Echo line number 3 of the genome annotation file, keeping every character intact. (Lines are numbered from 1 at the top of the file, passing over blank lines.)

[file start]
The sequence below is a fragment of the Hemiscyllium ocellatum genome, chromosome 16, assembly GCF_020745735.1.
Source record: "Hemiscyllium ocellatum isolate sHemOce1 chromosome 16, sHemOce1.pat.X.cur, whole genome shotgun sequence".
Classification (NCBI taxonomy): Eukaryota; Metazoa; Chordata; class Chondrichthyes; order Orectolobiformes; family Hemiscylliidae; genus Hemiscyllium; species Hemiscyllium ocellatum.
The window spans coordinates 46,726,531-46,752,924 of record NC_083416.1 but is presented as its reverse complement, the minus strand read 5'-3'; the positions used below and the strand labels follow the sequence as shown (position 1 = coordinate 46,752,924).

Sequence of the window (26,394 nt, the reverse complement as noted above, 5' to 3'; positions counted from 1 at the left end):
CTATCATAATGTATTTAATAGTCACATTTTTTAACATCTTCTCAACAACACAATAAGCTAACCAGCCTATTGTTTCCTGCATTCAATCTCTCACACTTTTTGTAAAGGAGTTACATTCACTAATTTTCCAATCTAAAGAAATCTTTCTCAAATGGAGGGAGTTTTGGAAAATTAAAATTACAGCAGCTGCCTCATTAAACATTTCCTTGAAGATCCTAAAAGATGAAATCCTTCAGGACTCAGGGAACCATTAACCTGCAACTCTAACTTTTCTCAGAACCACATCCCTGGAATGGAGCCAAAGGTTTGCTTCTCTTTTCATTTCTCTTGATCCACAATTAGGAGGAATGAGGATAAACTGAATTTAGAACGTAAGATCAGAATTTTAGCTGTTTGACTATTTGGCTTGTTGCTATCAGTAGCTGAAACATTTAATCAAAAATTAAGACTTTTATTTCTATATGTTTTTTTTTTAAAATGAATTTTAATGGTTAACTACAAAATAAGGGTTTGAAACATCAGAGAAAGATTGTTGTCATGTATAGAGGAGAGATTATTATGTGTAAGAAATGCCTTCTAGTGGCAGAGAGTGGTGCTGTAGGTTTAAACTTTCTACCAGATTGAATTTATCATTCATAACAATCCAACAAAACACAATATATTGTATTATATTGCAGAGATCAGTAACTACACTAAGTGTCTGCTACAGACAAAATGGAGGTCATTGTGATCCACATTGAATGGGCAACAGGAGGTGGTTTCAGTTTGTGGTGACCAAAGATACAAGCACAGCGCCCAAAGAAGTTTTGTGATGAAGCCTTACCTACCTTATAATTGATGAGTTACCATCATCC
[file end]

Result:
Classification (NCBI taxonomy): Eukaryota; Metazoa; Chordata; class Chondrichthyes; order Orectolobiformes; family Hemiscylliidae; genus Hemiscyllium; species Hemiscyllium ocellatum.